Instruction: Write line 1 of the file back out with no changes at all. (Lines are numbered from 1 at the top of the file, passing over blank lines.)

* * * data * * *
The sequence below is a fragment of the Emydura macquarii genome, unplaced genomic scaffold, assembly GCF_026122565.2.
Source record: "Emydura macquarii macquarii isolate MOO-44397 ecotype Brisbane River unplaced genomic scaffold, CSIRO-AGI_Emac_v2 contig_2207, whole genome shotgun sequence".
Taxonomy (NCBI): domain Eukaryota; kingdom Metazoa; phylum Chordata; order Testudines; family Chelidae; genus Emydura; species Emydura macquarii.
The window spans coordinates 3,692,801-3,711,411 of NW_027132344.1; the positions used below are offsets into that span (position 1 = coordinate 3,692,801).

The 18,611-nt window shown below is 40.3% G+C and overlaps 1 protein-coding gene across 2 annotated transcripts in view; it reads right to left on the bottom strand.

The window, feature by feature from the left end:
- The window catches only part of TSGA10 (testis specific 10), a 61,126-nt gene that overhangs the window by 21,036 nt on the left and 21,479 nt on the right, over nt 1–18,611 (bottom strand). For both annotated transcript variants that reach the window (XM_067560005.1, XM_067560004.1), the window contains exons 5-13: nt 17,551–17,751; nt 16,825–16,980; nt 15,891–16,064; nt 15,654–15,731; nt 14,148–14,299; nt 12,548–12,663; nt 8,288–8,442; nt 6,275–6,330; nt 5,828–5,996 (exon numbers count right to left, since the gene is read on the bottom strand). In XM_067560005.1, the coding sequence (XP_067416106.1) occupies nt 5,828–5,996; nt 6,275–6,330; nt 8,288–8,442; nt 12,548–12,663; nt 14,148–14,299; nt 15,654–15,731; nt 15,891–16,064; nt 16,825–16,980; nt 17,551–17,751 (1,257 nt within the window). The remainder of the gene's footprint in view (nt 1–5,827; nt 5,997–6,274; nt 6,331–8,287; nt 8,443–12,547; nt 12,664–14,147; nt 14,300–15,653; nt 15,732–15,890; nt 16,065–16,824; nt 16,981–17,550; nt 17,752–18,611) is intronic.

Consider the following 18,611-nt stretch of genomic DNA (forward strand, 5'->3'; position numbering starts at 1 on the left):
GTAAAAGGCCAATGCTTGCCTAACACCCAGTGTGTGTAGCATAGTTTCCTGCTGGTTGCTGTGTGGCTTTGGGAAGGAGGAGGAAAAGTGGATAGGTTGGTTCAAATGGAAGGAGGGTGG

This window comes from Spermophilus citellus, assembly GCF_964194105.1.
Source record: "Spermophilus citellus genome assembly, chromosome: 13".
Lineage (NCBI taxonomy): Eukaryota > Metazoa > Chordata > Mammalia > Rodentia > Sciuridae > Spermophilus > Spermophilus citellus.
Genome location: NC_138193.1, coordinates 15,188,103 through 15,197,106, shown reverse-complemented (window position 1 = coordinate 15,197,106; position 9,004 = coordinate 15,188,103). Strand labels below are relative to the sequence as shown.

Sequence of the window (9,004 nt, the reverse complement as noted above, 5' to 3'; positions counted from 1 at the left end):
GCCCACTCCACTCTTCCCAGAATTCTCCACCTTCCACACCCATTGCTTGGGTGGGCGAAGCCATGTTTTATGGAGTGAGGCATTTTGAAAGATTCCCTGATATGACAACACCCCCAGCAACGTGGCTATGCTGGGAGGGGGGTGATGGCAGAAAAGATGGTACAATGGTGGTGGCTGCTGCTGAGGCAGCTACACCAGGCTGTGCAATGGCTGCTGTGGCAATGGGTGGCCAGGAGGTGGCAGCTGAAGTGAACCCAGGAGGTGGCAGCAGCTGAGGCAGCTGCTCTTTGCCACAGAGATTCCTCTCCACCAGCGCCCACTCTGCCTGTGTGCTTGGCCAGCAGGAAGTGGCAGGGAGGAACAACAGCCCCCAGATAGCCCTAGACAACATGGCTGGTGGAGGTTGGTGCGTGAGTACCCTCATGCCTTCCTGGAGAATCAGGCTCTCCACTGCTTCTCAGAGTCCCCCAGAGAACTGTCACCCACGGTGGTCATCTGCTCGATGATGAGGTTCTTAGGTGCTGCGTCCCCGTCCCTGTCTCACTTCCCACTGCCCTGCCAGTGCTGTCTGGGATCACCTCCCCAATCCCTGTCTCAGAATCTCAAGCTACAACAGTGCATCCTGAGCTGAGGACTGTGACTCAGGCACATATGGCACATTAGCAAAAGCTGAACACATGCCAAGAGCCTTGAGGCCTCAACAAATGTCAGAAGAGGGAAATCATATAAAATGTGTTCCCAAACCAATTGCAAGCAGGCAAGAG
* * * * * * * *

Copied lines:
The sequence below is a fragment of the Emydura macquarii genome, unplaced genomic scaffold, assembly GCF_026122565.2.